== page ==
The measurement of possible factors affecting glacial melting began in 1994. The measurements explain the connection between weather factors and glaciers and this knowledge has been utilised, alongside research on probable climatic change, to predict the development of glaciers over the next few decades. A forecast prepared on the development of Langjökull has proved to be mostly accurate and such forecasts have facilitated decisions on the operations of Landsvirkjun’s hydroelectric power stations.


Landsvirkjun is closely monitoring the hydrological conditions in all of its operational areas. The purpose of the research is threefold:

  • To monitor the flow of water to the power plants and the water levels of the reservoirs, in an effort to ensure that the water is fully utilised, in the most efficient manner possible.
  • To monitor the flow and status of groundwater, in relation to power plant development and in order to assess the impact of manmade structures on the environment.
  • To monitor research areas, in order to assess energy production. Data collection tools are at each station and store the relevant information. An electronic communications system ensures that the information is sent directly into the Landsvirkjun database for further analysis. The frequency of data collection varies according to relevance, but data is connected in real time to the database.

Years of research on hydrology and meteorology have opened up opportunities in measuring the flow rate in operational areas. This type of monitoring has also enabled Landsvirkjun to assess any possible changes to flow rates, as a direct result of global warming. This is an important consideration for any future projects.

Geothermal Energy

Landsvirkjun owns and operates two geothermal power stations in the Mývatn area; Krafla (60MW) and Bjarnarflag (3MW) Stations.

The preparation stage for a geothermal power plant requires detailed research to be conducted on the development of geothermal areas, including their potential capacity and the various environmental factors that must be taken into consideration, before any work can go ahead. It is Landsvirkjun’s goal to use the geothermal resource sustainably, to maximise the utilisation of the geothermal fluid which is extracted from geothermal systems and to re-inject separation water.

To ensure sustainable utilisation of the resource, the high temperature geothermal system is monitored regularly. Heat and pressure levels in the boreholes are measured and samples are also collected from the geothermal fluid for chemical analysis. The geothermal area is closely monitored by mapping out the location of the hot springs. The effect on groundwater systems and surface water at Krafla and Bjarnarflag is also measured.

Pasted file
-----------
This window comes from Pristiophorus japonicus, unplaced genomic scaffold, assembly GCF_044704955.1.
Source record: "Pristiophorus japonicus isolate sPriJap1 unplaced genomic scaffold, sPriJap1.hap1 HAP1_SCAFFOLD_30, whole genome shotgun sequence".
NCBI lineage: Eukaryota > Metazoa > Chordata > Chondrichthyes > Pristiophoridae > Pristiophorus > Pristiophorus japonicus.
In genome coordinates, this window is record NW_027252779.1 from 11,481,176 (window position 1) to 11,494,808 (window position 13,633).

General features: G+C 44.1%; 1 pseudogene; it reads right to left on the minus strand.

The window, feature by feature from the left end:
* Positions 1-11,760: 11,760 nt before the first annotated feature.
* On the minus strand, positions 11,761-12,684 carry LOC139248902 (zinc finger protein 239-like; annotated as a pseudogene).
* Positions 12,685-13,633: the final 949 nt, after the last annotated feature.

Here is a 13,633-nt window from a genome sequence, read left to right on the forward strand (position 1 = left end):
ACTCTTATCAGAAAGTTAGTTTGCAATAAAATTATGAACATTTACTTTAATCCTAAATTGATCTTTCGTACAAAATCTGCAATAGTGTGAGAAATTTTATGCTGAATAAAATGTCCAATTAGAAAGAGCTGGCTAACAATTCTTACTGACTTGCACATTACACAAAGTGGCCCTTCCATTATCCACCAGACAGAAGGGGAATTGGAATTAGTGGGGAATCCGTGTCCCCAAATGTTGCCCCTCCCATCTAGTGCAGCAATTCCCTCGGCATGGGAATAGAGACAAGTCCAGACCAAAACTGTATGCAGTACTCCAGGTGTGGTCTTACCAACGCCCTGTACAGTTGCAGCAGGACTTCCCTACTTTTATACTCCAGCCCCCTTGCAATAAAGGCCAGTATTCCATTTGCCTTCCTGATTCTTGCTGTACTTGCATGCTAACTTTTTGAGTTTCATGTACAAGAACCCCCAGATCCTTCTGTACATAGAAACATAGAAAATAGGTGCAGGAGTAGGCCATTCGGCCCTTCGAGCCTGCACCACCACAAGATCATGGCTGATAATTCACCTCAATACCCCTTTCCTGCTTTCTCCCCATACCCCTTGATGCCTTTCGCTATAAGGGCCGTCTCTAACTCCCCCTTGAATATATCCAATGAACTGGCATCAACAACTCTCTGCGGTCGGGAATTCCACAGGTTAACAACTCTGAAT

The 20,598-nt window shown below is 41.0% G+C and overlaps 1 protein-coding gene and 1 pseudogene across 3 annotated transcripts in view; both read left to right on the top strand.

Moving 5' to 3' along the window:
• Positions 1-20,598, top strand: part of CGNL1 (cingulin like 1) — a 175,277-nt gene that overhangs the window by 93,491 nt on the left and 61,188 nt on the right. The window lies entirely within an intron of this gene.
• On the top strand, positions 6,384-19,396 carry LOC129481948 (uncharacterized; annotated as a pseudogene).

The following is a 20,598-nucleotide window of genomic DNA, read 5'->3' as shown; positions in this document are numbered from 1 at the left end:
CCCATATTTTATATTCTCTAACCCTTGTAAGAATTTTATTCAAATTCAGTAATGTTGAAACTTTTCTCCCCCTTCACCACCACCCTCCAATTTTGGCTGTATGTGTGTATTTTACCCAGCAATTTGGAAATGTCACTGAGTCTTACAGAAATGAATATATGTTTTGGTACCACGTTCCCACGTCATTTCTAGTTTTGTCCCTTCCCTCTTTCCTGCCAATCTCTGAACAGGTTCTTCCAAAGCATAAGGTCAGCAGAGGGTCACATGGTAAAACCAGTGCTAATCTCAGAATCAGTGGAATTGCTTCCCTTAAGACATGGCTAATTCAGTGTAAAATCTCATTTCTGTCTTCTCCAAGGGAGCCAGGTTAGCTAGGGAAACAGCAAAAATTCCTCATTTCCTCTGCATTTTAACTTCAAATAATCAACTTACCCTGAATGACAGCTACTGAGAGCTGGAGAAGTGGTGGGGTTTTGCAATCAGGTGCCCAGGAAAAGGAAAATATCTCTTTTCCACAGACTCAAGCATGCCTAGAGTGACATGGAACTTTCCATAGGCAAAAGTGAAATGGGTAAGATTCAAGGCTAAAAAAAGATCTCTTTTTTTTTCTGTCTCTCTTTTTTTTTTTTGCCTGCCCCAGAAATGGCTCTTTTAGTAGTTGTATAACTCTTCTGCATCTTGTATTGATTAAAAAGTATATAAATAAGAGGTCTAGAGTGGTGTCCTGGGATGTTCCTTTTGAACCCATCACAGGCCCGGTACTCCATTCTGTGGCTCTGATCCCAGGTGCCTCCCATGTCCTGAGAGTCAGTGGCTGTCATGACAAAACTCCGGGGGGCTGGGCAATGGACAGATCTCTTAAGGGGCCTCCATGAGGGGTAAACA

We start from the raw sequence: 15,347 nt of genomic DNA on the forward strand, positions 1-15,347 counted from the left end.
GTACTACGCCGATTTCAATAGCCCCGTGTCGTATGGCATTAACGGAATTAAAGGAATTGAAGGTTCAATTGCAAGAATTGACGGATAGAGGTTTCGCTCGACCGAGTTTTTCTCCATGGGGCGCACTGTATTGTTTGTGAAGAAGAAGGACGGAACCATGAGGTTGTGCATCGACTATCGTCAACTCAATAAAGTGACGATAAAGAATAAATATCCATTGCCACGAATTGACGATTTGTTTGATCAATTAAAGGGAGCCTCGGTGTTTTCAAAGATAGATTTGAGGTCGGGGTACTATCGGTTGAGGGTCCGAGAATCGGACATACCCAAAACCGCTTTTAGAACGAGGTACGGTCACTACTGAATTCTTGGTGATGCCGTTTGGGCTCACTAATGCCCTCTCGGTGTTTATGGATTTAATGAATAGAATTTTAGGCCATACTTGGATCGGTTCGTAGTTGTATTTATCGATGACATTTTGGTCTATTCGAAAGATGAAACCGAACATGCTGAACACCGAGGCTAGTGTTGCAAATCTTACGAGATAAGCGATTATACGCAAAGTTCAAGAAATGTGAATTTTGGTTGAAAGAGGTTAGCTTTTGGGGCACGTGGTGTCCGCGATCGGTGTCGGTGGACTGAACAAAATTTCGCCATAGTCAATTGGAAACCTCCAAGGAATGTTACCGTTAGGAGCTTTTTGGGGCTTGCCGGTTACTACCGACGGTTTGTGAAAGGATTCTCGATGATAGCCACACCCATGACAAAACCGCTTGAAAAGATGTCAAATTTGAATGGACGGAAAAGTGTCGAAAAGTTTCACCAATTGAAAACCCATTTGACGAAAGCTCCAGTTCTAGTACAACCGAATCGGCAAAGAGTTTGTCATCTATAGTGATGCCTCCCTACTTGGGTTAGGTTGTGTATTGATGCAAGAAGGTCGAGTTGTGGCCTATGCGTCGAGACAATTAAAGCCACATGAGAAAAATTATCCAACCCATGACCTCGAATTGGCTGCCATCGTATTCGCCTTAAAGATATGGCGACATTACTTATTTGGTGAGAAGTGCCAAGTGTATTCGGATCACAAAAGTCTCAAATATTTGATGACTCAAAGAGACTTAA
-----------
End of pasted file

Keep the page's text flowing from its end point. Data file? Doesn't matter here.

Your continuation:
Landsvirkjun monitors seismic activity with an extensive network seismometer, to map earthquakes and tremors, in its geothermal energy production areas.

Landsvirkjun’s policy is to utilise geothermal energy in a sustainable and responsible manner. The separated water not utilised directly for electricity production is injected back down into the geothermal reservoir. The ratio of steam and water varies between boreholes and the areas they are located in. The more powerful boreholes mostly release steam, whereas the lower temperature boreholes release a higher ratio of water and are therefore less utilisable for electricity production.

Greenhouse Gas Emissions

Global warming or climate change refers to the change in global temperature caused by the release of greenhouse gases (GHGs) by human activity, e.g. burning of fossil fuels and various land use. Iceland is a member of the United Nations Framework Convention on Climate Change (UNFCCC), adopted at the 1992 Rio Earth Summit, and is therefore committed to taking action to limit GHG emissions and increase carbon binding. Landsvirkjun’s goal is to reduce GHG emissions from its operations.

GHGs are released into the atmosphere as a result of Landsvirkjun’s electricity generation. This includes emissions from the burning of fossil fuels by vehicles and machines, air travel, incineration and landfilling of waste, as well as emissions directly related to electricity generation. Emissions that are directly related to electricity generation are e.g. GHG emissions from reservoirs and release of steam from geothermal power stations and electrical equipment. Other gasses potentially released as a result of geothermal energy production could also have a negative effect on the environment.

A report on emissions is produced annually, as part of the annual Environmental Report published by Landsvirkjun.


It is Landsvirkjun’s objective to increase the amount of recycling and thereby reduce general unsorted waste that is landfilled or incinerated.